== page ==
16/10/2015 by Siddiqui Fayesal
This one stumped me for a long time. I was actually considering skipping it and going on to the next one. But I stopped myself. I confess that I didn’t really understand what Mr. France here was trying to say; at least in essence. This sounded a little different from the advice we usually hear from great thinkers and writers and even grandfathers. Anatole France was a poet after all, and I am sure that dispensing advice, such as this one here, wouldn’t be without a legitimate thought.
An act, any act, is basically an execution of a thought, a belief and a conviction towards not only an acceptance but also an expectation of the consequence that would be borne of such execution. An act cannot be empty of thought; cannot be merely a shell without hiding anything inside.
I suddenly remember what Hermione Granger tells Ron and Harry about a Horcrux in the Deathly Hallows. The safety of the piece of soul residing within the object, its home, depends upon the safe keeping of the object. Just like how a Horcrux cannot survive the destruction of its habitation, an act cannot be of any meaning without any intent towards a result or a finish. An act without intent or belief is nothing but an empty deed. A deed that isn’t bent towards any conclusion, or which is done with nothing in mind is like a drunken man spewing gibberish. To be very frank even a drunkard’s gibberish has a source in his innermost secrets or desires. He says, or does, things that he cannot, or rather will not, do while sober.
Some emotion is attached to it nonetheless.
The difference of this quote is quite dramatic if sees it as a comparative to the usual. We’ve always been told that dreaming doesn’t solve problems. We’ve always been told that if there is no ‘work’ associated with ‘thought’ there would be no change in our lives. Mr. France tells me of something that is an anti-thesis to that worldly truism. He’s telling us the importance of mere ‘thought’ in the world that is affected greatly by effect only. He is telling us about the greatness of sheer intent and belief while the world goes delirious with the tangible result.
The people who are crazy enough to think they can change the world are the ones who do.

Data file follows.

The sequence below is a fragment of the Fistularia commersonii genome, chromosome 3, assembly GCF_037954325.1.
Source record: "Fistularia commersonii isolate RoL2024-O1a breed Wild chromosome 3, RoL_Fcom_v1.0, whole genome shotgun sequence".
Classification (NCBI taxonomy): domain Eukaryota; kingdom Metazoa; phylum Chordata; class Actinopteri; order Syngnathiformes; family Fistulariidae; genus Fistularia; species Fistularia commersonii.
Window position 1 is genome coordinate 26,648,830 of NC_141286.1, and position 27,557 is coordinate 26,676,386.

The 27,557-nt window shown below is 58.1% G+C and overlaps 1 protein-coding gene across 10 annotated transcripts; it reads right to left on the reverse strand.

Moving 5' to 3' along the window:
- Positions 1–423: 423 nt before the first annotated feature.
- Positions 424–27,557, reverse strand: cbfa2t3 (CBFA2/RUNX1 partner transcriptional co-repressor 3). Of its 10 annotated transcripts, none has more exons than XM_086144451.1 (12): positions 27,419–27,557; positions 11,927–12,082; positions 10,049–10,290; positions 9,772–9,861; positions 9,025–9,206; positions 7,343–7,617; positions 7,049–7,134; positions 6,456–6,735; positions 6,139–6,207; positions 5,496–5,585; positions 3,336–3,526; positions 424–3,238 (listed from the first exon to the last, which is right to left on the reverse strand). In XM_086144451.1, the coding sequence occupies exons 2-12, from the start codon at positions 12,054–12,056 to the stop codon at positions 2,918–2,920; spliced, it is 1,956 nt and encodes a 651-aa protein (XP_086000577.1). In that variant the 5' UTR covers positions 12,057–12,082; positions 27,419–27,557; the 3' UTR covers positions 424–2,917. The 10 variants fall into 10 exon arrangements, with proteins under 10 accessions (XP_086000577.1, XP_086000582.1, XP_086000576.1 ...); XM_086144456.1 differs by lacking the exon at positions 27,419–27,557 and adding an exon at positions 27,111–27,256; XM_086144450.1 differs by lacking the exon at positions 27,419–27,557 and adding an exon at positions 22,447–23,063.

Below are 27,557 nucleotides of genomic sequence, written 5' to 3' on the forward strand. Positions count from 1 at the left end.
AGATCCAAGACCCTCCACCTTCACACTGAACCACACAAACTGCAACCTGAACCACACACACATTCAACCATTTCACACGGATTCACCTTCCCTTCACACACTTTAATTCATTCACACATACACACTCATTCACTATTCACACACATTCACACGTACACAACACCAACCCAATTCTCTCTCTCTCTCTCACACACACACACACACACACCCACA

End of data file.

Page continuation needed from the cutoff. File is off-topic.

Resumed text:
I’ve heard this phrase a lot in the past few years. It’s a matter of phase, I think. Like everything else, even this dramatic sounding truism has caught the fancy of the youth of today and entrenched itself deep within the psyche of the so-called Young Adult population.
Now, it might be a matter of perspective, but I am inclined to not take this one very seriously. It, in my opinion, brings too much emphasis upon ‘free-thinking’ and unbounded approach to analysis of almost everything. Of course, there is nothing wrong with the quote per se, but the emphatic manner of its analysis by the gung-ho population. There is a caveat to everything; it’s like Newton’s 3rd law of motion that brings to fore the capacity of any action to have a reaction. Similarly, the analysis of any quote depends upon the capacity of the population to bring forth the subjective aspect of the interpreted meaning. In technicality, this quote is almost the same as Mr. France’s quote. Almost.
The reason why I take France’s quote a tad more seriously compared to this truism that is spewed by Listicles and social media adverts is the accentuation of its execution. While, France tells us the comparative greatness of ‘thought’ and ‘intent’ the anonymous quote, under current analysis, merely boosts the ego of already ego stuffed individuals who think no end to themselves.
Mind you, there’s absolutely nothing wrong with being a confident and a positive fellow who has the determination of plodding through no matter what obstacles are thrown at him; it’s admirable, it’s great and I identify and am awed with it for the obvious reason of NOT being one of these great fellows. I’m not those kinds who are sure of their actions. Yes, I work hard in what I faithfully believe in but if I have obstacles thrown at me I will probably end up being a little less sure.
But, but, that is NOT because I don’t want to work hard at it or because I am afraid of the obstacles. My fear wouldn’t even be because I started having doubts about how faithfully I believed in the deed. It would be because I would doubt myself. I would doubt about the possibility of my achieving what I set out to achieve.
And that is where France’s quote would emerge victorious. It teaches the importance of belief and dreaming, not very unlike the other quote. But, it teaches it with humility
…and it doesn’t sound obnoxious in my head.
To accomplish great things, we must not only act, but also dream; not only plan, but also believe